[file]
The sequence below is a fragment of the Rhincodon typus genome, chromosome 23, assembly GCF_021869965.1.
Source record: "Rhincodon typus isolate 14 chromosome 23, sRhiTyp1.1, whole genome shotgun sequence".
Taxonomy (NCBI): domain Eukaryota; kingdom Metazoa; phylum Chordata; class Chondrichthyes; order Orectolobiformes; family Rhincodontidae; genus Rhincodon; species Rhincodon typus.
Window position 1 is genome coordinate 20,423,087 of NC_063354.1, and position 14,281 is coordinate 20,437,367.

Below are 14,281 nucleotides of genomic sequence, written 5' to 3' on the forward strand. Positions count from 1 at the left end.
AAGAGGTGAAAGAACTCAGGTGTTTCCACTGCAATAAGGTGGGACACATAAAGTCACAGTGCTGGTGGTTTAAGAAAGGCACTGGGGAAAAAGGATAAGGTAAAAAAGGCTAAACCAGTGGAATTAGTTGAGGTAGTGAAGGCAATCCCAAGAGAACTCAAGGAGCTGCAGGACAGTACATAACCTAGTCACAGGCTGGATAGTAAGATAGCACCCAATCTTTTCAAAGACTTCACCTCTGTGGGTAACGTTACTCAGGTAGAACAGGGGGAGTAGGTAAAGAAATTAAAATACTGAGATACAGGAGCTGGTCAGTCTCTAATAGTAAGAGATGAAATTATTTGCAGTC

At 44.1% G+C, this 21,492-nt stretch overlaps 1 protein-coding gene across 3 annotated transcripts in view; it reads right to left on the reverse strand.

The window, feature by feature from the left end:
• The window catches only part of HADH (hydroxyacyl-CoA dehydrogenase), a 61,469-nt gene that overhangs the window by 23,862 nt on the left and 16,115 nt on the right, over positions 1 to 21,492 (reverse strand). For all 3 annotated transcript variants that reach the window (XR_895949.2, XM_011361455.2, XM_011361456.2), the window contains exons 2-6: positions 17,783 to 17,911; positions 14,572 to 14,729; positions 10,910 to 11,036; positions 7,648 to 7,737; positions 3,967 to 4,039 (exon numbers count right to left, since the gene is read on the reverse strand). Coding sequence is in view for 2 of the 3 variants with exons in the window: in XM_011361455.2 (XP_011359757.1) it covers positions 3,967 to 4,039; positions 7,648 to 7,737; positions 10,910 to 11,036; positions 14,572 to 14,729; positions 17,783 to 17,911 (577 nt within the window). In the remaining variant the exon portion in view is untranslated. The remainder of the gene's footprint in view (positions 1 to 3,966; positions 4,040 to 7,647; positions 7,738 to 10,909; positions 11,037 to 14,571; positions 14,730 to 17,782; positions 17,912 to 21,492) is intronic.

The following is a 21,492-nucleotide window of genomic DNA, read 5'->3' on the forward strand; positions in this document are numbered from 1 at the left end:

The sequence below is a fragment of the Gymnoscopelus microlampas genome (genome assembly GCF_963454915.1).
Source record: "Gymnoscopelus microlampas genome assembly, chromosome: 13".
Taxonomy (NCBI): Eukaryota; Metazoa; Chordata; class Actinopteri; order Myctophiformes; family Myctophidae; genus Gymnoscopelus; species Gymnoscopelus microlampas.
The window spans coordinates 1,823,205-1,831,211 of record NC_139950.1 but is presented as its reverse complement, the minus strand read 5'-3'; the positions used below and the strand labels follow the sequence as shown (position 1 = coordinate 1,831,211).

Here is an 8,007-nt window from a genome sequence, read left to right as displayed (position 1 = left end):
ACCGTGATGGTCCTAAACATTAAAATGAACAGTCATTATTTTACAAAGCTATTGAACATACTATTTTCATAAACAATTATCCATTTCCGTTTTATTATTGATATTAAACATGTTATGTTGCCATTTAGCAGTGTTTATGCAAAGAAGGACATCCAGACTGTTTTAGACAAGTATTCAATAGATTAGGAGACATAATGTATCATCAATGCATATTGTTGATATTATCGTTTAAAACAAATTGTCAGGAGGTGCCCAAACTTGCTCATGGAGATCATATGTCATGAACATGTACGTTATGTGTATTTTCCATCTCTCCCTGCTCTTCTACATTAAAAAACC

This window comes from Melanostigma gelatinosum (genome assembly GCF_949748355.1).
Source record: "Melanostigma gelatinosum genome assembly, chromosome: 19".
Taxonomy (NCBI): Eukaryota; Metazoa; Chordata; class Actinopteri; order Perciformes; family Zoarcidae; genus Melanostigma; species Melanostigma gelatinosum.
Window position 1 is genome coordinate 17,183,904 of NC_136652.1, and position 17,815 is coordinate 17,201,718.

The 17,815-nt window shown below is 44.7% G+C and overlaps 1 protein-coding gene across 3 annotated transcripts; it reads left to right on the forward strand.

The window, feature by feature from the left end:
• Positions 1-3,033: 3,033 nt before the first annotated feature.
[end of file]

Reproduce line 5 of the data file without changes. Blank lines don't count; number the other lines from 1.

Below are 14,281 nucleotides of genomic sequence, written 5' to 3' on the forward strand. Positions count from 1 at the left end.